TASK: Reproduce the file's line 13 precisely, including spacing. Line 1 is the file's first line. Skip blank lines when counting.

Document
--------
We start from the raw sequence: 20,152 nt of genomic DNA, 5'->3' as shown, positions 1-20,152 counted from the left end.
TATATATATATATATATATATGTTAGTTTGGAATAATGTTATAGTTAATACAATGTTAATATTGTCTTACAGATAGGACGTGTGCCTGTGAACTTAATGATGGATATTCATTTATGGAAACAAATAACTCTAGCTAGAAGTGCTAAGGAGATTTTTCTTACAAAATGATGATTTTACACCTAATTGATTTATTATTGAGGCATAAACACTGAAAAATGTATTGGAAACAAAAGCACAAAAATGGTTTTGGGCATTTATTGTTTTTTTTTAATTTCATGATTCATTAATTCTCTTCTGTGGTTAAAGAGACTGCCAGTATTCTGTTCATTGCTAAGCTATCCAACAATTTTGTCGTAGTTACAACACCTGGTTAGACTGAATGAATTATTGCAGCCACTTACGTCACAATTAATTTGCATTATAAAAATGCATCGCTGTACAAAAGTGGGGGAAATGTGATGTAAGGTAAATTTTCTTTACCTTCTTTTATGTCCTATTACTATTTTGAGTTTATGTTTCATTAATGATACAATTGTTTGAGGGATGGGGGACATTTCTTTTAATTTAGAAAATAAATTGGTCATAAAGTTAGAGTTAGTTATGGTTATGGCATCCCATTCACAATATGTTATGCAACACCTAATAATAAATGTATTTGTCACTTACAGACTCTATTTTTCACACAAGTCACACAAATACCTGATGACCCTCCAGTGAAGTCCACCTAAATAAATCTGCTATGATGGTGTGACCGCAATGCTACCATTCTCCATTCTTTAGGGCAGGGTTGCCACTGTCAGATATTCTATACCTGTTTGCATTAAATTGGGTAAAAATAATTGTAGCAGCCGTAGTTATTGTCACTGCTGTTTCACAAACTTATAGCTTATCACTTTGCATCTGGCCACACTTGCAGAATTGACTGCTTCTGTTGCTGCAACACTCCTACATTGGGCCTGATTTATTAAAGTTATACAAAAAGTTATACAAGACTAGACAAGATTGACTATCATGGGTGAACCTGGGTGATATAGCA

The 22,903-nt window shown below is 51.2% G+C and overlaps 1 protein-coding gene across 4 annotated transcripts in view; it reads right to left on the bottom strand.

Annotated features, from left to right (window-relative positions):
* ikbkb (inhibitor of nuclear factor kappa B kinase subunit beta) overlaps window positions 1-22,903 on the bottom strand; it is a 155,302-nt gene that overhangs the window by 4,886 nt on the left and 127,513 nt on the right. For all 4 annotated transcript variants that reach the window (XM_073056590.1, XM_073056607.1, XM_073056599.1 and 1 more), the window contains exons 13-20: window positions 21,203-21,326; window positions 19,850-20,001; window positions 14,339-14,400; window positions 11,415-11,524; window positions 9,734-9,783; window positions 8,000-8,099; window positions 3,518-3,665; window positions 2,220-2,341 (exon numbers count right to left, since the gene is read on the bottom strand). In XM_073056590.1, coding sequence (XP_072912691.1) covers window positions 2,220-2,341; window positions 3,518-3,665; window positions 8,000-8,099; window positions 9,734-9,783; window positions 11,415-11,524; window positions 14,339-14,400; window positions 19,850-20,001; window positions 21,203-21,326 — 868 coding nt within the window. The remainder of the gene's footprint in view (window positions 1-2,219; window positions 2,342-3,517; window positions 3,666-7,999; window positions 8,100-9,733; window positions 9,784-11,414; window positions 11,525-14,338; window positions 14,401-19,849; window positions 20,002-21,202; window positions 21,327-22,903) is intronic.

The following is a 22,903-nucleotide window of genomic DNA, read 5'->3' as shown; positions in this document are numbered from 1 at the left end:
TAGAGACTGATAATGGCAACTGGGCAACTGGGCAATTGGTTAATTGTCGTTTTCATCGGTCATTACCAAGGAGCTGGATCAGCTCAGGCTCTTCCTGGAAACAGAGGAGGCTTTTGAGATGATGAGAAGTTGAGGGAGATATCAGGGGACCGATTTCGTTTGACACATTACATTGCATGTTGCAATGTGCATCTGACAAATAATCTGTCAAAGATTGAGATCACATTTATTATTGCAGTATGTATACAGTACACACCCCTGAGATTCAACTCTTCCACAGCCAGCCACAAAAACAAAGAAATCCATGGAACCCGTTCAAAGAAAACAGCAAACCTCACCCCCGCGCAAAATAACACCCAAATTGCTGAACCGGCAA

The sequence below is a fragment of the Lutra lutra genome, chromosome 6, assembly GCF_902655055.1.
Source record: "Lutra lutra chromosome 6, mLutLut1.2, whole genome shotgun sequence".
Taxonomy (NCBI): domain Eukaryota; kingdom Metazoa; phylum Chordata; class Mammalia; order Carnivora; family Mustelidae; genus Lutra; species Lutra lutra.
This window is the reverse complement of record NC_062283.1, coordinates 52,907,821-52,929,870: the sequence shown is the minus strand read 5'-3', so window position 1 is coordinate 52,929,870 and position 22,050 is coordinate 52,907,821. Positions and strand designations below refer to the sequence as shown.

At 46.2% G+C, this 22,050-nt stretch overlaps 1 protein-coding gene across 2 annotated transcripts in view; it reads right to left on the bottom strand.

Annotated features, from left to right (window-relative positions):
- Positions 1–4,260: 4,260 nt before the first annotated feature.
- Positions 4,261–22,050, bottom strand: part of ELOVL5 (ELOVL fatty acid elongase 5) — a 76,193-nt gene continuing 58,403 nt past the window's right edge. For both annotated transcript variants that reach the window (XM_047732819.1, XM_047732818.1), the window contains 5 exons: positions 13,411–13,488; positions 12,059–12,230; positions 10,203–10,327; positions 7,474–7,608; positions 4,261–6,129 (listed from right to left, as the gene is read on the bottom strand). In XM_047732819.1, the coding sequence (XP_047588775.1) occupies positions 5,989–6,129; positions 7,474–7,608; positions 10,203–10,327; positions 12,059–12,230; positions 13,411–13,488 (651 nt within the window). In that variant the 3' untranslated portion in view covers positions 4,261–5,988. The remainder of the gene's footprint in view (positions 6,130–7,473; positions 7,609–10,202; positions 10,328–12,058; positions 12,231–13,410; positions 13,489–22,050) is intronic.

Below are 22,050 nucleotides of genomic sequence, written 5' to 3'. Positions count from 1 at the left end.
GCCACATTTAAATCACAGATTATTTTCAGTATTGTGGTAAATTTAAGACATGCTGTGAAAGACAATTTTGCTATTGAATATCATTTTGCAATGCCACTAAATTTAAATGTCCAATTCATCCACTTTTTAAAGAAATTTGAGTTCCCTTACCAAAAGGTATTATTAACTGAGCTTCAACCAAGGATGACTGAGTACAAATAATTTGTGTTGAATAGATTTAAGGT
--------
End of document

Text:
Annotated features, from left to right (window-relative positions):